Letter from Mark Rosenzweig to Karen Benedict of the SAA Committee on Ethics
and professional conduct, requesting mediation.
Dear Ms. Benedict:
I am writing to formally request the Society of American Archivists'
Committee on Ethics and Professional Conduct to assist in resolving a
conflict which involves ethical as well as legal issues, a matter which,
hopefully, can benefit from mediation of the SAA initiated on the
recommendation of your Committee.
The parties to the dispute are the Reference Center for Marxist Studies
(RCMS) acting on behalf of the Communist party of the United States and as
the stipulated custodian of its papers, on the one hand, and the Library
of Congress (LC) along with the archival authorities of the Russian
federation on the other.
While the LC has been contacted by the RCMS' legal counsel in an effort to
arrange to meet and discuss this matter, there is, I must emphasize NO
litigation as yet in process, and I'm hoping that your good offices may
make a mediated settlement possible without legal action being
initiated. We, in turn, have been contacted by the legal department of
the LC and told there is no reason for us to meet and that we have nothing
to discuss. Perhaps an attempt to mediate the outstanding issues by our
professional association might be a more appealing and fruitful option.
The LC has repeatedly stated that the CPUSA has no legitimate interest in
the disposition of a large and historically important cache (so-called
'fond 515') of archival material; deposited by the CPUSA in the Soviet
Union, sub rosa and with no formal agreement, for the sole purpose of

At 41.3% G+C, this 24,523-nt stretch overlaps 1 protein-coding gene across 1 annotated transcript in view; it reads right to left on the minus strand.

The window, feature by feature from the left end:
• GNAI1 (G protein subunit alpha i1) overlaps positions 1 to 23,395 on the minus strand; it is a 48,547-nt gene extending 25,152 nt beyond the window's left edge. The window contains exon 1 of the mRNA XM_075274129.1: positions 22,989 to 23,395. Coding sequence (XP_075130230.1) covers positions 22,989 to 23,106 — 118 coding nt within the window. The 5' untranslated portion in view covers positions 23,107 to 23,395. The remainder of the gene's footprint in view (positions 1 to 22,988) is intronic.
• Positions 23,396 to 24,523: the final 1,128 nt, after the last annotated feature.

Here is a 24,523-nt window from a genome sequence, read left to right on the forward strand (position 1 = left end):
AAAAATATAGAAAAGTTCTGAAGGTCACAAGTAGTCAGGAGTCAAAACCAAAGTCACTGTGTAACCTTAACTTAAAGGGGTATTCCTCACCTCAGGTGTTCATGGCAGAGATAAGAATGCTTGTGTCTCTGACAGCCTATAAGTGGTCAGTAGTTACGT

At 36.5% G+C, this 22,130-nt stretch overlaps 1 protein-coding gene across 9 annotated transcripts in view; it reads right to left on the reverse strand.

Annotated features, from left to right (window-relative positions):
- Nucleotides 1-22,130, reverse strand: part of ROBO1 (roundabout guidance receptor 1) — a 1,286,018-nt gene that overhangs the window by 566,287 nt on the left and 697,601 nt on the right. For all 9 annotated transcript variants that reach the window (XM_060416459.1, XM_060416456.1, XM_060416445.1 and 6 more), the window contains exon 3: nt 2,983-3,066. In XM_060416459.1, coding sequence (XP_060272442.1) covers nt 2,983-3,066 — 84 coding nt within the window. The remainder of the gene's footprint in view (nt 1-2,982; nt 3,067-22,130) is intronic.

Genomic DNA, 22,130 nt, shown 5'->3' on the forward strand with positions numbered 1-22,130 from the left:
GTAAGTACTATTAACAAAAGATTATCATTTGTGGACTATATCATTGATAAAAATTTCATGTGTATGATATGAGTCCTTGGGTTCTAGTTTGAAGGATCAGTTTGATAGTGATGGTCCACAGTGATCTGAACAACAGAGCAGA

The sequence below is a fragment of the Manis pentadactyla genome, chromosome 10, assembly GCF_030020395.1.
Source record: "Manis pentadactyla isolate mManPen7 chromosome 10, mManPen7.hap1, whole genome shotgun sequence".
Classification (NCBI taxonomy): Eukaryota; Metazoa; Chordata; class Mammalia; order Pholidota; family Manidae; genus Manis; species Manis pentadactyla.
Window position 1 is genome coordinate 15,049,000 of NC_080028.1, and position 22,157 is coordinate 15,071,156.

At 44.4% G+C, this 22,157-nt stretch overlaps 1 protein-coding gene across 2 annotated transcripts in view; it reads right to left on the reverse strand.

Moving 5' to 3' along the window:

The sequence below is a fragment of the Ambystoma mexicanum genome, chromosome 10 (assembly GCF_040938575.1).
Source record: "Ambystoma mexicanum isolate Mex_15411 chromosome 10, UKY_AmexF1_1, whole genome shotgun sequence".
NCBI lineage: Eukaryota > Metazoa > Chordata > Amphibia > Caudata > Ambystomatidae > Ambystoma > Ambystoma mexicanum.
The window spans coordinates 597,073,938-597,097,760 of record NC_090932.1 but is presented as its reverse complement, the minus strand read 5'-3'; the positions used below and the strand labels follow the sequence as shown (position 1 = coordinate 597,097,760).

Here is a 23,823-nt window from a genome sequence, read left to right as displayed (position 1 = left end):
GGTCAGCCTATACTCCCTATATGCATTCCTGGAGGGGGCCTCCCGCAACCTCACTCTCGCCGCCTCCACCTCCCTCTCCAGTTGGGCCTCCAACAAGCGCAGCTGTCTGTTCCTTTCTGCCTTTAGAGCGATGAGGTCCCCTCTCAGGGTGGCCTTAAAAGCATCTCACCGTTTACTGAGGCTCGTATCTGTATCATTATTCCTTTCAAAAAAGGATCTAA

keeping it intact and out of the hands of the US government authorities.
These materials, clearly generated by the organization now known as the
CPUSA, were appropriated by the new government of the Russian Federation
after the breakup of the Soviet Union, without any attempt to contact the
organization whose records they clearly were and for which they, the
Russians, had no title.
That organization, that American political party, acted out of
well-founded fear of confiscation,manipulation and destruction of its
records by the US police authorities and of intentional abuse of the
documentation in witch-hunt style prosecutions of individuals and groups
whose records they were or who were mentioned in those records.
These anti-Communist campaigns began with the Palmer Raids in 1919,
continuing with the invocation of so-called 'criminal syndicalism laws,
the establishment of HUAC, the Smith Act arrests, the Loyalty-Security
program, the blacklists, the Internal Security Act prosecutions, the SACB,
through the shameful period known as the 'McCarthy era' of the 1950s, not
abating even in the 60s and 70s with the FBI's COINTELPRO covert programs
aimed directly at the Communist Party and other domestic political
organizations and activists.
Asked why these papers were not requested by the CPUSA to be returned from
the USSR to the US one can only say that it was well and good that they
were in safe storage in the Soviet Union rather than serving as further
grist for the mill of domestic political inquisitions. There was, to put
it plainly, no reason prior to 1989 to consider retrieving these papers
from the USSR only to put them into jeopardy here. After that time, the
internal sturm-und-drang in Russia made it unfeasible for the Americans to
raise the issue of their sequestered papers in any case, what with the
mammoth uncertainties and cataclysmic developments in the now former USSR.
The government of the Russian Federation and its new archival
establishment were the sole partners with whom the LC chose to deal in
obtaining a microfilm of the entire fond of the material belonging to the
CPUSA, depositing that copy in Washington DC without so much as a word